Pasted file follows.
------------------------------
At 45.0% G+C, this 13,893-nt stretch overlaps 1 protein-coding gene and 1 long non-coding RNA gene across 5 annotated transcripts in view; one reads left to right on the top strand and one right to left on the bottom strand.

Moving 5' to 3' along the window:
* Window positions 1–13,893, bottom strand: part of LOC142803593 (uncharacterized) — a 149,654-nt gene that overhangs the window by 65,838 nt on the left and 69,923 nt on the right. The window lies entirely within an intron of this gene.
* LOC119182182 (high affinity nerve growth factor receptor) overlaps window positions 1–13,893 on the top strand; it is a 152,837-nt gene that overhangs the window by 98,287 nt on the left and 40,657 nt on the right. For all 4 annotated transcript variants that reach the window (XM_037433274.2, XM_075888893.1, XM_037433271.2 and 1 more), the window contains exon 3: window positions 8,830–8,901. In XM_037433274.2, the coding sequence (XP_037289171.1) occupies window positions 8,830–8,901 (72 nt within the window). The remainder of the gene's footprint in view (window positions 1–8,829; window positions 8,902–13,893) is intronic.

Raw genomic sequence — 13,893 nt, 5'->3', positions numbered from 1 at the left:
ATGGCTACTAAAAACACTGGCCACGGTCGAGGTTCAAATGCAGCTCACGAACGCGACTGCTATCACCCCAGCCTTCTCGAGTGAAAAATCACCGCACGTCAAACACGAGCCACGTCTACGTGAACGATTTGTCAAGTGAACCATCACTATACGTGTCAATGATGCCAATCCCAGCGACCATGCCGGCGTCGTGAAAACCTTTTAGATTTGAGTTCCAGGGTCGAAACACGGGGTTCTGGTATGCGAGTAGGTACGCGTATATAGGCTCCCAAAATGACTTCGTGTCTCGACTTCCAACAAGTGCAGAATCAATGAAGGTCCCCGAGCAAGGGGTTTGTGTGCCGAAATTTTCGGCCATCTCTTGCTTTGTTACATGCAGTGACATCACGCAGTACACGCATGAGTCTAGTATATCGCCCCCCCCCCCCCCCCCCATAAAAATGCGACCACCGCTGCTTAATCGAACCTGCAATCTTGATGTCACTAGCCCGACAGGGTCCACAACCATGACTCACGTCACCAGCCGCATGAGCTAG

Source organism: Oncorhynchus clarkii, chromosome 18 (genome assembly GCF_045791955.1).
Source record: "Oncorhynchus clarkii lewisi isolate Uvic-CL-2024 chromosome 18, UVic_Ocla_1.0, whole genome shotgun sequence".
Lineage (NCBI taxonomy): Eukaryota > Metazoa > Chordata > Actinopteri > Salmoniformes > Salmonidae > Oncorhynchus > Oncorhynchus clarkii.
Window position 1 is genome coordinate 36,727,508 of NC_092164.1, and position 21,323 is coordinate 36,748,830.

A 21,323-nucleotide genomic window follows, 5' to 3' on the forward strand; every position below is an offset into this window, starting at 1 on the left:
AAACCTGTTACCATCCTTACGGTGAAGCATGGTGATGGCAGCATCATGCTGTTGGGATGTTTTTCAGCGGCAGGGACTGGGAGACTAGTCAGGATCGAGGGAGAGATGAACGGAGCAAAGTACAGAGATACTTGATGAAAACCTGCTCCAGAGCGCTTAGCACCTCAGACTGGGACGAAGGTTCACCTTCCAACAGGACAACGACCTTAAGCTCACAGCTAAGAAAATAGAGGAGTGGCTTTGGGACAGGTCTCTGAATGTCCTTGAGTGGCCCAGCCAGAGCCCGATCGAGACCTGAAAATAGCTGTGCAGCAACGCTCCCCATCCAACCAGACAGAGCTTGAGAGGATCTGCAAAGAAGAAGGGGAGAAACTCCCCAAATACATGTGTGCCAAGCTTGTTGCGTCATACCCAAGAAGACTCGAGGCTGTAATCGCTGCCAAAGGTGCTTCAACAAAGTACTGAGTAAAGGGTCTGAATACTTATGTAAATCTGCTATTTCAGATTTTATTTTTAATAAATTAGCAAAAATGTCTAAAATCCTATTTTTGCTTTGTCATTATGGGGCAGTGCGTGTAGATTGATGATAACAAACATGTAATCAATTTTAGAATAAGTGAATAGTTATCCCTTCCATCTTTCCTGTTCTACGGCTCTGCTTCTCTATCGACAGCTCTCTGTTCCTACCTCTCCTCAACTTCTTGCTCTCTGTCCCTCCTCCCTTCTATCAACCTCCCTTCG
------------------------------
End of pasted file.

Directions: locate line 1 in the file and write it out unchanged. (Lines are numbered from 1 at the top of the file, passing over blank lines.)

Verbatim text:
At 45.0% G+C, this 13,893-nt stretch overlaps 1 protein-coding gene and 1 long non-coding RNA gene across 5 annotated transcripts in view; one reads left to right on the top strand and one right to left on the bottom strand.